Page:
Striped beetroot: growing, harvesting & preparing

Verena
Verena
Verena
Verena

I grew up on a small, organic family farm and after a gap year spent working on an American ranch, I started studying agricultural science. Soil, organic farming practices, and plant science are what I am most drawn to. At home, when I'm not in our garden, you can find me in the kitchen, cooking and baking with our harvested fruits and vegetables.

Favorite fruit: Even if a bit boring - apples
Favorite vegetables: Bell peppers, red beets, zucchini, white cabbage

Striped beetroot not only gives salads that certain something. If they come fresh from your own garden, they guarantee a true feast for the palate.

Rings inside the beetroot chioggia
Chioggia beets taste good, are relatively easy to grow and look very special [Photo: Stephen Barnes/ Shutterstock.com]

Strolling through the weekly market, you increasingly come across slightly unusual vegetables. Striped beetroot (Beta vulgaris subsp. vulgaris) look inconspicuous from the outside – only when cut open does the individual, striped pattern emerge. But don’t worry, striped beetroot is not a hard-to-cultivate exotic, but an heirloom vegetable, well suited for our gardens. In our article we explain what striped beetroot is, introduce varieties and go into more detail about growing, caring for and preparing striped beets.

Striped beetroot: origins and characteristics

From a botanical point of view, the striped beetroot is a variant of the red beet. All three varieties red beetroot, yellow beetroot, and striped beetroot – emerged from the breeding of wild beet (Beta vulgaris subsp. maritima). The wild turnip originates from the Mediterranean region, where it was previously cultivated by the Romans. Incidentally, chard (Beta vulgaris subsp. vulgaris) originates from the wild turnip, something you would hardly suspect at first glance.

To understand what a striped beetroot is and how the rings get into the beet, you need to look at the structure of beets in general. Beetroots consist of root and shoot, which develop into a storage organ through thickness growth. During this process, also known as “secondary thickness growth”, so-called phloem cells are normally formed on the outside, which are responsible for the transport of nutrients. Towards the inside there are the xylem cells, in which mainly water is transported. Beta beets show abnormal secondary thickness growth as they alternate between xylem and phloem. Therefore, if you look closely, you can see the stripes even in the classic, plain beet varieties.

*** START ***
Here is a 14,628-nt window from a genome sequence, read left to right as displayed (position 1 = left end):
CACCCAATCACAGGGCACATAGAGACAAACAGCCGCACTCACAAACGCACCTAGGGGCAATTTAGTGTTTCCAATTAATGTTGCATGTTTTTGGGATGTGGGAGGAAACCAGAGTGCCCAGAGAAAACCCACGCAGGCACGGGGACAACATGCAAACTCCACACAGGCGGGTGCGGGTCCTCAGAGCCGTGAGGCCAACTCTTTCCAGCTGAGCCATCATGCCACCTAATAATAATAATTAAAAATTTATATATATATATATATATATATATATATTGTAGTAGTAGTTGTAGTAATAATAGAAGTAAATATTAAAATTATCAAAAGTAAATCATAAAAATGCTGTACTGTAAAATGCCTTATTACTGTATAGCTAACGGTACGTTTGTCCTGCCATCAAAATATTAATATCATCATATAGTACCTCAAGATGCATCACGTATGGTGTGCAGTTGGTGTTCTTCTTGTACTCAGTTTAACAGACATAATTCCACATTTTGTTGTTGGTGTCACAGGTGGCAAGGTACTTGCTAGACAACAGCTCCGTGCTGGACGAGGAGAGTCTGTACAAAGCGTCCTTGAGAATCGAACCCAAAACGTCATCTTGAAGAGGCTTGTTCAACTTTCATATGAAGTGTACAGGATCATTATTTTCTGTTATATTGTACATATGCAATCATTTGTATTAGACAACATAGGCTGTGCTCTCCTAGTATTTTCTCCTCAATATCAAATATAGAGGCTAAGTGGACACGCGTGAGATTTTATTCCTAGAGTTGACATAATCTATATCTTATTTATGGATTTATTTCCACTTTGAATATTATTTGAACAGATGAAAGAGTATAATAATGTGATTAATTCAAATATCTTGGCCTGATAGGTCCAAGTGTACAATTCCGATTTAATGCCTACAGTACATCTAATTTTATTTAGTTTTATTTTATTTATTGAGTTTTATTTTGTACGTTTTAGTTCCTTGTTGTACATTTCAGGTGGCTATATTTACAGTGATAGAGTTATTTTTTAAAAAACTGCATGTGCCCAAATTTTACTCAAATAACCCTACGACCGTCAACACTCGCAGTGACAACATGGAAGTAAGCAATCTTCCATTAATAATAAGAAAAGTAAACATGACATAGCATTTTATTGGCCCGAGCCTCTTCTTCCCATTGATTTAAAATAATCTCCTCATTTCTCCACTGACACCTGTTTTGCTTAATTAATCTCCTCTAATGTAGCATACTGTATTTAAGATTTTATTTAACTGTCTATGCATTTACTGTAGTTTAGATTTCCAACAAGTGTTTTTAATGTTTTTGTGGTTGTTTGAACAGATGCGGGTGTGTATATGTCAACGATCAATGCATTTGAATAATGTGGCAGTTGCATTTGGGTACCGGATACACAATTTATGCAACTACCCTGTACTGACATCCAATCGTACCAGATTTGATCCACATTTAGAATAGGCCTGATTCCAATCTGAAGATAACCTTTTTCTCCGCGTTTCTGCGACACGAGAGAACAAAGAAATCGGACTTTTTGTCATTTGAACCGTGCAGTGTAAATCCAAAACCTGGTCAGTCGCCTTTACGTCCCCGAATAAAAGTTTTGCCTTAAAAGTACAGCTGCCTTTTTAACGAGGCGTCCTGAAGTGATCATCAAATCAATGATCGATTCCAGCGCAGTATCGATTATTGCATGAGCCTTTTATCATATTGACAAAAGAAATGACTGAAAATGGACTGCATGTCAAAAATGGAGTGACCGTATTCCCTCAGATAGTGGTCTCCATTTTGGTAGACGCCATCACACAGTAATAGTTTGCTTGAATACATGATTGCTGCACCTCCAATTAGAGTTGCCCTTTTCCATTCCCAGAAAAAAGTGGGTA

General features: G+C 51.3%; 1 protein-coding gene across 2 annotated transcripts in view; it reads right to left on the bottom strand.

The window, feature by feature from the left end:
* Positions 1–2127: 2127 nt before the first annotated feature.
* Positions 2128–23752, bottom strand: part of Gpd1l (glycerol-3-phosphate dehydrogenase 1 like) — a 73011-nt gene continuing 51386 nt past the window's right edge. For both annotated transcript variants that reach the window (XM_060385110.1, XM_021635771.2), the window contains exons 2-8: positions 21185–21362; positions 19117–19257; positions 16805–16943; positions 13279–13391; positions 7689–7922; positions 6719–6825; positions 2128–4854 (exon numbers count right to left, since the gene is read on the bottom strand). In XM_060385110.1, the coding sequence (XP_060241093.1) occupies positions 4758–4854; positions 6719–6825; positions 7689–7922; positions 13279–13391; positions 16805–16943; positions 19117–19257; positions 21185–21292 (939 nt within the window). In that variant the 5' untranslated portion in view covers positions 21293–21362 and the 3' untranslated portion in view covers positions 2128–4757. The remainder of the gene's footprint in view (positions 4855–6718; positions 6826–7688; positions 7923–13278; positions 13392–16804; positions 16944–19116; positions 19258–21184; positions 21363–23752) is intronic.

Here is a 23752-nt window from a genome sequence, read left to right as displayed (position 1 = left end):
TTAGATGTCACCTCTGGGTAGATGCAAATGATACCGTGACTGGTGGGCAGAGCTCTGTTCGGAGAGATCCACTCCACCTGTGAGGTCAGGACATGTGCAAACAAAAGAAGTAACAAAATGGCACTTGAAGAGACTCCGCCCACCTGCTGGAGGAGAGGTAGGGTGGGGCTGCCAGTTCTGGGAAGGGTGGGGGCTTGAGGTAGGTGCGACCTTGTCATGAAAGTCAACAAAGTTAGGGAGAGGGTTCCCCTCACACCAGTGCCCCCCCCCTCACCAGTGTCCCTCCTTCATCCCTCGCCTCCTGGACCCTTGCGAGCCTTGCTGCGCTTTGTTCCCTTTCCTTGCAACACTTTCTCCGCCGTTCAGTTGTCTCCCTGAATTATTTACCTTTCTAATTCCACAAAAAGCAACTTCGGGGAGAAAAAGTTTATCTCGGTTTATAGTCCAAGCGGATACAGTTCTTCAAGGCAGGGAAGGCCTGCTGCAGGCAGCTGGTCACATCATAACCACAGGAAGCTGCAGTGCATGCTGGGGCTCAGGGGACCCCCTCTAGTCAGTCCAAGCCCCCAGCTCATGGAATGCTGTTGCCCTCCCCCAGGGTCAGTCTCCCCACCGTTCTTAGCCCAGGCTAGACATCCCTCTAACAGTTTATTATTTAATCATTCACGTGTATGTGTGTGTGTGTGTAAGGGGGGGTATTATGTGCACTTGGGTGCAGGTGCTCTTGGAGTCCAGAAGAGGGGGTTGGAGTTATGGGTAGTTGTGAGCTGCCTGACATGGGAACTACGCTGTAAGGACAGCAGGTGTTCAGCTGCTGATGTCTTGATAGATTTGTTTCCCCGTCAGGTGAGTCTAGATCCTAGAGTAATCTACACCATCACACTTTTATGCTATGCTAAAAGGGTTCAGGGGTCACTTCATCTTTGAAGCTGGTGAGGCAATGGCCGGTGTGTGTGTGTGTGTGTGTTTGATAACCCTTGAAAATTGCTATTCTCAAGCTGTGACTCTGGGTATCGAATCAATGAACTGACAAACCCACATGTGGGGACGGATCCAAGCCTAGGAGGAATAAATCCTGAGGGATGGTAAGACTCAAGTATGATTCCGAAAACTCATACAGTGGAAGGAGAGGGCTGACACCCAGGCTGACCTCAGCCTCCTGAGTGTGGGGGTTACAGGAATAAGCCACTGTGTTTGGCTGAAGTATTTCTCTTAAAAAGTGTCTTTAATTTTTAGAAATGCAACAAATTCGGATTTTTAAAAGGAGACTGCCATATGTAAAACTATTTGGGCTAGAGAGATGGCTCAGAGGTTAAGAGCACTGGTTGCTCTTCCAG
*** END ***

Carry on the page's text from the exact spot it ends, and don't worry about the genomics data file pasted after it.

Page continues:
Red ringed beetroot
The striped pattern in beta beets is created by different layers of tissue [Photo: CLICKMANIS/ Shutterstock.com]

Striped beets are therefore varieties of beet in which importance was attached to the different colour expression of xylem and phloem. Basically, therefore, there are many similarities between striped beetroot and red beets – for example, in terms of growth, taste and care. It is also a biennial plant that forms a rosette of leaves and a root in the first year and does not flower until the second year. Except to obtain seed, however, one usually does not let it get that far and so probably few have ever seen the approximately 1.5 m high flowerhead with the five-petaled flowers, which are pollinated by wind.

Since the beet consists of shoot and root, it grows partly above ground. Nevertheless, to ensure an adequate supply of nutrients and water, beets form a taproot with many lateral roots. The flavour of striped beetroot is very similar to that of red beetroot – but some beet varieties are described as sweeter and less earthy tasting.

Beetroot planted in a bed
It is normal for part of the beet to grow above ground [Photo: demm28/ Shutterstock.com]

The best varieties

As mentioned above, the root of all beet varieties is structured in strips, it’s just that they are more pronounced in some varieties than in others. Varieties with clearly defined rings include, for example:

  • ‘Tonda di Chioggia’: The ancient Italian Chioggia beetroot is perhaps the variety with the most pronounced rings, which appear in pink and white under the red skin.
  • ‘Crapaudine’: This red beetroot is an old French variety. It forms extremely long beets with a red and white striped flesh. In terms of raw food this striped beetroot is less suitable, but by cooking it becomes sweet and tasty.